D.G. v. YARBROUGH, U.S. District Court Case No. 08-CV-074

The latest report issued on Thursday by experts charged with assessing whether the Oklahoma Department of Human Services is making “good faith” efforts to reform of the foster care system has found increased progress in many areas but that the state has not made good faith efforts in protecting children from abuse in foster homes.

Oklahoma’s foster care system has been under a court-ordered settlement agreement for more than four years, resulting from a federal court lawsuit. Three child welfare experts, called “co-neutrals,” are charged with assessing whether the state is making good faith efforts to achieve specific target outcomes detailed in the agreement. They issued their seventh report this week. Although the settlement agreement was originally intended to last for five years, the parties agreed in September to extend its terms.

For the most recent period, the experts report that the state made good faith efforts in 17 of the 21 target areas and, for the first time, achieved a “good faith” finding in increasing the number of new foster homes. The state has also continued to lower workers’ caseloads, has reduced the number of children placed in shelters and the time they spend there, and has continued to visit children in foster homes at a high rate. However, the experts also found that DHS has not taken necessary steps to protect children from being harmed in foster homes, to recruit enough new therapeutic foster homes, and achieve permanency for older youth.

With regard to the maltreatment issue, the report states “The rate of child maltreatment in care in Oklahoma continues to be unacceptably high.”

The report also contains findings from a separate expert review of maltreatment cases, noting:

  • Some homes have extensive records of prior multiple referrals that have been screened out, ruled out, or unsubstantiated. For some homes, the history of referrals reveals a pattern of concerning conditions that went unaddressed until the current substantiation.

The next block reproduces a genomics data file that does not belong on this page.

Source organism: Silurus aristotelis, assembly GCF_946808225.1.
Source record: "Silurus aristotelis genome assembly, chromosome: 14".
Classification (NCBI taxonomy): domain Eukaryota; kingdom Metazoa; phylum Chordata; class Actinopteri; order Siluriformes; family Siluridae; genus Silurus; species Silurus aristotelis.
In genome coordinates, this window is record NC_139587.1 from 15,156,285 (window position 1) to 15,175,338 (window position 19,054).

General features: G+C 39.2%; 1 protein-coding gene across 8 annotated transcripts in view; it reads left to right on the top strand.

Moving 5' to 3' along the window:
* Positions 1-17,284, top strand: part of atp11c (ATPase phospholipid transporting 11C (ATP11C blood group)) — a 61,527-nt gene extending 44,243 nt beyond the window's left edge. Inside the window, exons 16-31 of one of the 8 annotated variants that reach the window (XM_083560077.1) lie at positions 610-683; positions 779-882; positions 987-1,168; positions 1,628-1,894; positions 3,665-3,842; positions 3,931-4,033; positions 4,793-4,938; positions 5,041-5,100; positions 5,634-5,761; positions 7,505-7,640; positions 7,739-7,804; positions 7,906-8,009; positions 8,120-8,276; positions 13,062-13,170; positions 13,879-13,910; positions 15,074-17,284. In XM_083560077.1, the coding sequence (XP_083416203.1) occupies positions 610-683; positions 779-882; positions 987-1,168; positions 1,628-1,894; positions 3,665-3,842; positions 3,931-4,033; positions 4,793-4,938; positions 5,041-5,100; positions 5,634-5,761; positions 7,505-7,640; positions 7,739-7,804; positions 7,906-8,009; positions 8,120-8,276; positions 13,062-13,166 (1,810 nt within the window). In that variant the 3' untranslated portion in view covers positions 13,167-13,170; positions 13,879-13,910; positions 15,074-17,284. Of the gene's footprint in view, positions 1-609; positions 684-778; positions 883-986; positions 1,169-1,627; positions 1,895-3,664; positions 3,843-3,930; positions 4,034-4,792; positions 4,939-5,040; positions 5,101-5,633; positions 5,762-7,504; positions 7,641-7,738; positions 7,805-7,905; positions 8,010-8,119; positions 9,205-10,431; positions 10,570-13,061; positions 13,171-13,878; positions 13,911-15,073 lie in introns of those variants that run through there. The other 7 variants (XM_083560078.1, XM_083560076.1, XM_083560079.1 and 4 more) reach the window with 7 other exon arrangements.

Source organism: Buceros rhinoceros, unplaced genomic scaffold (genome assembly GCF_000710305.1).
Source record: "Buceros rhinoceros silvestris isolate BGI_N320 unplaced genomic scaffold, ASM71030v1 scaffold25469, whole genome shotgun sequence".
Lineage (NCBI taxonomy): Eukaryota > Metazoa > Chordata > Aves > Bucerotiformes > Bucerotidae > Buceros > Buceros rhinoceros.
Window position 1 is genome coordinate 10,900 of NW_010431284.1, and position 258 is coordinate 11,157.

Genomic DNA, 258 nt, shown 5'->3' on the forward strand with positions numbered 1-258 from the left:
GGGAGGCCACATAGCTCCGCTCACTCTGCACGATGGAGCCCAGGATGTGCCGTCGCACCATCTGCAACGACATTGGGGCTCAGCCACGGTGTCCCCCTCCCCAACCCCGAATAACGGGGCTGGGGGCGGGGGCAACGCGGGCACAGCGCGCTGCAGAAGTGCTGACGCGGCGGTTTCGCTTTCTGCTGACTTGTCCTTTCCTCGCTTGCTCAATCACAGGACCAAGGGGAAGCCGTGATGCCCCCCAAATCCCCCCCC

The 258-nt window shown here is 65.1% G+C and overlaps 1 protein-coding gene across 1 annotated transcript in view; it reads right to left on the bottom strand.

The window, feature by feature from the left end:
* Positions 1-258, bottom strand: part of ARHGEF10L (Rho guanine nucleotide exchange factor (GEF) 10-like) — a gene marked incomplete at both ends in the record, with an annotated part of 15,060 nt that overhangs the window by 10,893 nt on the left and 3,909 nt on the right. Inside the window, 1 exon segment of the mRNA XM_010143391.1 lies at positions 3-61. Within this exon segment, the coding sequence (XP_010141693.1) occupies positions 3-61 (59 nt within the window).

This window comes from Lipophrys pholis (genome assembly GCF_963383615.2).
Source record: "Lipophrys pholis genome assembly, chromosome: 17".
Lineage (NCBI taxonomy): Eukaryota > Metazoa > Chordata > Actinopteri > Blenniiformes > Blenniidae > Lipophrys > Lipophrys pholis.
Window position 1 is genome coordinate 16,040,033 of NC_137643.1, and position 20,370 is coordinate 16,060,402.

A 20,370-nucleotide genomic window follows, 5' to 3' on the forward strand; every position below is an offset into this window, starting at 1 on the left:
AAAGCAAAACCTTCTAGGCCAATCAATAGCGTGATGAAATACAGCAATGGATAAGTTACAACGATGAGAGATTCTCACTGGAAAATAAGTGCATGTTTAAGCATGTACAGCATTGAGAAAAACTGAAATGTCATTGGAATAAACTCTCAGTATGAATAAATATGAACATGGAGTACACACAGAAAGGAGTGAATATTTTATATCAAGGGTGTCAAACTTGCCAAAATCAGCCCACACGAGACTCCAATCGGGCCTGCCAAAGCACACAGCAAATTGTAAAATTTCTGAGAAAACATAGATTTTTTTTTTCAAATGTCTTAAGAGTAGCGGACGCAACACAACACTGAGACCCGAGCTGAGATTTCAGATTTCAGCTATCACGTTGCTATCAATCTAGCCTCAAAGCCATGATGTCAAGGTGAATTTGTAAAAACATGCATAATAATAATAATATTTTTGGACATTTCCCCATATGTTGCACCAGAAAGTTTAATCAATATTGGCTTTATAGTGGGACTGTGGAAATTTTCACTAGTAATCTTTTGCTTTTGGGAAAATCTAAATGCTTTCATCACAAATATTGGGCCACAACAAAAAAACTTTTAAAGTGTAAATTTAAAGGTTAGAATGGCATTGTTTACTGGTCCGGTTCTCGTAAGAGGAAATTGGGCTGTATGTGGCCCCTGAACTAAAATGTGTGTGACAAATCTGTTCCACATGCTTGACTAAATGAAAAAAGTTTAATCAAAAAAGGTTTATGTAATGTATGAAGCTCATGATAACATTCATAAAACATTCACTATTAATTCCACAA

• The records raise concerns regarding the quality of caseworker visits. While DHS data reports indicate visits are typically occurring monthly, it appears that significant issues/concerns may be going undetected by workers during these visits.
  • The records present concerns regarding the decisions to approve a foster home/ foster parent, particularly given their child welfare or criminal history.

Under the terms of the agreement, the state must achieve a good faith finding in all of the 21 target areas, and maintain that standard for a continuous period of two years.

“While the state is to be commended for the progress it has made in many areas, the safety and protection of children is the state’s highest responsibility,” said Marcia Robinson Lowry, director of A Better Childhood and counsel for the plaintiff children. “It is alarming that Oklahoma has not made good faith efforts to address this fundamental problem, and the findings of the review conducted by the experts raise serious questions about the foster homes the Department is licensing and supervising.”

Fred Dorwart, local counsel for plaintiffs, stated:

Organizationally, the state is improving, but the unacceptably high rate of maltreatment in care at the case level indicates that driving the cultural change down to where it counts most continues to be challenge.

A Better Childhood is a national nonprofit advocacy organization that uses the courts to reform dysfunctional child welfare systems around the country. Marcia Robinson Lowry, A Better Childhood’s executive director, has been lead counsel in the D.G. v. Yarbrough lawsuit since the case was filed in 2008.

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